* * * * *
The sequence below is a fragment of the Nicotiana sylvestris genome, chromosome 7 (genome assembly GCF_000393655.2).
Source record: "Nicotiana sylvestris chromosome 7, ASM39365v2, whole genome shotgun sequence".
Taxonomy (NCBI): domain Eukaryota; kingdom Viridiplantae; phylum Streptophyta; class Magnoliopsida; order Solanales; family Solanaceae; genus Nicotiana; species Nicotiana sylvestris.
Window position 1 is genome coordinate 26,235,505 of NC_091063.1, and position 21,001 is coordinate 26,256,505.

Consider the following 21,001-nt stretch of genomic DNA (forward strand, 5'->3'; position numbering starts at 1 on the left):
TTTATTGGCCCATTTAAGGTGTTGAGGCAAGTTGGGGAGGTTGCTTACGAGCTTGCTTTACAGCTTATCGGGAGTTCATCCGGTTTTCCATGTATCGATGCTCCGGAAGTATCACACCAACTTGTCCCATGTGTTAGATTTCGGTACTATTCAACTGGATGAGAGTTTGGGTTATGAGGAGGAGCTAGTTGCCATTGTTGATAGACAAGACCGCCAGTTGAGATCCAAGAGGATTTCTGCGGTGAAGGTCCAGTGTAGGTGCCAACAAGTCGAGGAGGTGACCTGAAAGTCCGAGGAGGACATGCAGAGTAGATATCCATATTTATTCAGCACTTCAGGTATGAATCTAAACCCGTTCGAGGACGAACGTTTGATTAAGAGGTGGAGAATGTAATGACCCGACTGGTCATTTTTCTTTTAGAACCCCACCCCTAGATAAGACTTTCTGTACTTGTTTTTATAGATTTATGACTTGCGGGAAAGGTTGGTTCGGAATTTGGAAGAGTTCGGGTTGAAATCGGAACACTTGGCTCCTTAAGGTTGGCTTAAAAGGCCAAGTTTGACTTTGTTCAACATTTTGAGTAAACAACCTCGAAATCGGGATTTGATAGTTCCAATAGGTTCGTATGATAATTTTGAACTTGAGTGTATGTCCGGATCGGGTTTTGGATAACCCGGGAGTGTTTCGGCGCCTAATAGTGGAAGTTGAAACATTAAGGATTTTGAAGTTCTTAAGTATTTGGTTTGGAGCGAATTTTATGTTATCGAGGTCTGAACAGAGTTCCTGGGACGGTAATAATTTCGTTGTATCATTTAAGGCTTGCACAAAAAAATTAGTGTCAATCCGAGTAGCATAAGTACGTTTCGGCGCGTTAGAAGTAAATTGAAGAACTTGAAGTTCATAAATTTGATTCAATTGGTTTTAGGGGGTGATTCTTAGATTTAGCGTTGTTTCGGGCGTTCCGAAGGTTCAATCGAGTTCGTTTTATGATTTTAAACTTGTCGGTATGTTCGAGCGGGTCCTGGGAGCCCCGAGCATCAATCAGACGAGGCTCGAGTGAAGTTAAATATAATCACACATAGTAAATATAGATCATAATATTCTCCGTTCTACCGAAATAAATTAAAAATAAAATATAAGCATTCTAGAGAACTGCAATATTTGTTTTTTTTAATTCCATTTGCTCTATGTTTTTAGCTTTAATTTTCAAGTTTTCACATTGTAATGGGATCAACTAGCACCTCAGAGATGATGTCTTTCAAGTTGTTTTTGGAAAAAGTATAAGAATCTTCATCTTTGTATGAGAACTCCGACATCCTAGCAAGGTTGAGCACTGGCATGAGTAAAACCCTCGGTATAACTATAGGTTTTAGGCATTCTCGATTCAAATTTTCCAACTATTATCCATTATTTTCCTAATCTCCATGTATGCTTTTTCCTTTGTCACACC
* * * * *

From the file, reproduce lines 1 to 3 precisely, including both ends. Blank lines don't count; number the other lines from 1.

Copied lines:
The sequence below is a fragment of the Nicotiana sylvestris genome, chromosome 7 (genome assembly GCF_000393655.2).
Source record: "Nicotiana sylvestris chromosome 7, ASM39365v2, whole genome shotgun sequence".
Taxonomy (NCBI): domain Eukaryota; kingdom Viridiplantae; phylum Streptophyta; class Magnoliopsida; order Solanales; family Solanaceae; genus Nicotiana; species Nicotiana sylvestris.